Tagged: viewpoints

developing a check list for course teams on assessment and feedback from the viewpoints workshop

The following link is to a Google Doc which is a checklist to act as a discussion point for course teams and learning technologists when considering assessment and feedback within the course design.

This has been informed by the Viewpoints Curriculum Development Workshop developed by the University of Ulster. The format is to state the principle, its interpretation by the University of Ulster team, and list some suggested approaches course teams can use to meet this principle.

An implementation approach at UCS would be for course teams to review their module and see if the assessment and feedback model maps to the ideas from Nicol & MacFarlane-Dick with respect to the Principles of Good Feedback.

Based on this review and the examples used in the checklist the course team could redesign their assessment (summative and formative) process to make it more effecive.

I have not taken all the points on the Viewpoints checklist, just selected a few which I would think was appropriate.

What is the viewpoints workshop?

Viewpoints is a one hour workshop intended to help course teams create innovative, student-centred course designs.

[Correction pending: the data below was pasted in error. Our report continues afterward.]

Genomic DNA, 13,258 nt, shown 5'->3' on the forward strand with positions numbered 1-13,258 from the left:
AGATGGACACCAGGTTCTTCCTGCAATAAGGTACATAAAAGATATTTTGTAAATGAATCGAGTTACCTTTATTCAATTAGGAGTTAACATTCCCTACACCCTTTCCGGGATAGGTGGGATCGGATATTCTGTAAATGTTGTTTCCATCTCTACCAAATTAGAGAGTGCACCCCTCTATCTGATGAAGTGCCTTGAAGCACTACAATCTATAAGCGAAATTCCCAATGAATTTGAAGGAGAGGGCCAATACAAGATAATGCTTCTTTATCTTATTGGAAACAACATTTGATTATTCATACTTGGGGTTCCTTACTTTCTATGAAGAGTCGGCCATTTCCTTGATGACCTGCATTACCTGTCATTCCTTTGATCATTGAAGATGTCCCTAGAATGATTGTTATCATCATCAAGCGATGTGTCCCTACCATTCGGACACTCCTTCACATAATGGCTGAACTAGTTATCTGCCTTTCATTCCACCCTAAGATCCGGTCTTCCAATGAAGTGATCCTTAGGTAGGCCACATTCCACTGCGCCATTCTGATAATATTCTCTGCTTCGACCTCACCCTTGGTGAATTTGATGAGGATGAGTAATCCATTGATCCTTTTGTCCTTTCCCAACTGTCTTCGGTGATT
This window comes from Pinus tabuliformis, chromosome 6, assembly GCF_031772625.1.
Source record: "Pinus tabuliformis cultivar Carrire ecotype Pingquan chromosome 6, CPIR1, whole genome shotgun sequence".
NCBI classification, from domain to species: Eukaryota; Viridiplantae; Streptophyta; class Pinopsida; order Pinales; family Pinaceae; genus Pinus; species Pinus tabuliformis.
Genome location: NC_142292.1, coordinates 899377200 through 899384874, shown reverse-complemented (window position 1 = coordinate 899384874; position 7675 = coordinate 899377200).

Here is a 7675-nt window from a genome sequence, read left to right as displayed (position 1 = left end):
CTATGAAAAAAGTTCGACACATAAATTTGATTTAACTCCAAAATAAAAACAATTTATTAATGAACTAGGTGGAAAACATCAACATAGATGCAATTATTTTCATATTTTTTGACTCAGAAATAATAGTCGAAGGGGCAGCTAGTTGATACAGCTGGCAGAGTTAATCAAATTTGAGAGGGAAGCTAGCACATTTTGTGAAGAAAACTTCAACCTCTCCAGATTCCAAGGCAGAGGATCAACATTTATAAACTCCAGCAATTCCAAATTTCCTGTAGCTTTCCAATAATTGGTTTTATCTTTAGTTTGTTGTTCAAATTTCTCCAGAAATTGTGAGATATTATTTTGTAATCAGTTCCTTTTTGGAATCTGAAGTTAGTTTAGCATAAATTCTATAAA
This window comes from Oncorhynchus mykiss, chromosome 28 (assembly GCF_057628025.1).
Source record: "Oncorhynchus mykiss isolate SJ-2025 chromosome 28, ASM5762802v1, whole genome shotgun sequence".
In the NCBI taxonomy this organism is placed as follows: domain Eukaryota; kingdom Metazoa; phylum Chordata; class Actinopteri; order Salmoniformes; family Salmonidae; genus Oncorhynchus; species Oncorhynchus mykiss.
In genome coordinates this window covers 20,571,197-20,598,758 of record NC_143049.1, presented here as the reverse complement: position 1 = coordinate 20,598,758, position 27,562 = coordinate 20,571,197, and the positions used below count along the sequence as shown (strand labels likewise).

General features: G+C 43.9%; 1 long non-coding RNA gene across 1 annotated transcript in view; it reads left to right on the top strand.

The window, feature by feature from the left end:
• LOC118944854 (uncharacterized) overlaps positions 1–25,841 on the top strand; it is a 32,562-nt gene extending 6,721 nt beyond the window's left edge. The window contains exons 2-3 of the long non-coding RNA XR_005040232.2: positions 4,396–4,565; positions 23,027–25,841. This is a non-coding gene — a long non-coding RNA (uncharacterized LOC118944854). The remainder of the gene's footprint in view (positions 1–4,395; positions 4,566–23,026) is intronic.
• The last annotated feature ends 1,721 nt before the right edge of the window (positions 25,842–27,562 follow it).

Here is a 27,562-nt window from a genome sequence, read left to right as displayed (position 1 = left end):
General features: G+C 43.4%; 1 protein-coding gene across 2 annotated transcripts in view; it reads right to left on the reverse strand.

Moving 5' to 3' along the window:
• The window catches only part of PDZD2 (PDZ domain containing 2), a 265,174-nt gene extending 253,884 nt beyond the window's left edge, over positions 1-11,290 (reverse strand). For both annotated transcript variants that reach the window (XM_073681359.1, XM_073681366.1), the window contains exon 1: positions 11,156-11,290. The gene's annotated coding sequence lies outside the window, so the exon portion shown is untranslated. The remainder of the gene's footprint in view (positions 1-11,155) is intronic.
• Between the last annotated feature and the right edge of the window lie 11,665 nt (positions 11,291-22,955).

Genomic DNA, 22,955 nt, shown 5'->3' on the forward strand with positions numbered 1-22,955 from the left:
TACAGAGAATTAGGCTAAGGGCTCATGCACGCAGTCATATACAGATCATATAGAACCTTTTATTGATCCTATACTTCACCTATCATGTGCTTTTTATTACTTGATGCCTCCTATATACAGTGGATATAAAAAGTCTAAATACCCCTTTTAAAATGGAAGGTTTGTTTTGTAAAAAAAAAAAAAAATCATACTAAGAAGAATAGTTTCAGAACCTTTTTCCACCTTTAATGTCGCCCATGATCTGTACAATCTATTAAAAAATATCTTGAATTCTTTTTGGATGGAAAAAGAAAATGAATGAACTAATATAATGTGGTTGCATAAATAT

It focuses on using a learner timeline combined with current best practice educational principles.

It was developed at the University of Ulster and was initially funded under a JISC programme.

There exist a number of obvious deployments by support / development teams

  1. Create / design a new course or module for approval
  2. Revise a course or module
  3. Plan for course revalidation

The workshop is designed around three parts, to inform, inspire and plan

The suggested value for course teams is it encourages a creative discussion and sharing of ideas around course design. The process is built around reflection and effective team communication. The course team focuses on shared priorities and it enhances team work.

The workshop draws upon current best practice across the sector. It emphasises four different aspects which can be taken individually or joined up.

  • Assessment and feedback – based on nine principles of good assessment and feedback
  • Information skills – scornful seven pillars model of information literacy
  • Learner engagement – 8 learning events model (university of liege)
  • Creativity and innovation – creativity in the curriculum (university of ulster)

These can be viewed at either the programme or module level.

Once completed the course teams will have a completed curriculum timeline. This can be used in various ways, for instance to develop an implementation action plan (including staff development) or to present to a pre-validation panel.

Deconstructing the workshop structure, the cards are designed to act as focal point for discussion by the course team. The following reviews the assessment and feedback cards. Each card is based on one of the nine principles. Each principle is defined, and a question set. On the reverse is a set of ideas which could be adopted to enable you to achieve the principle.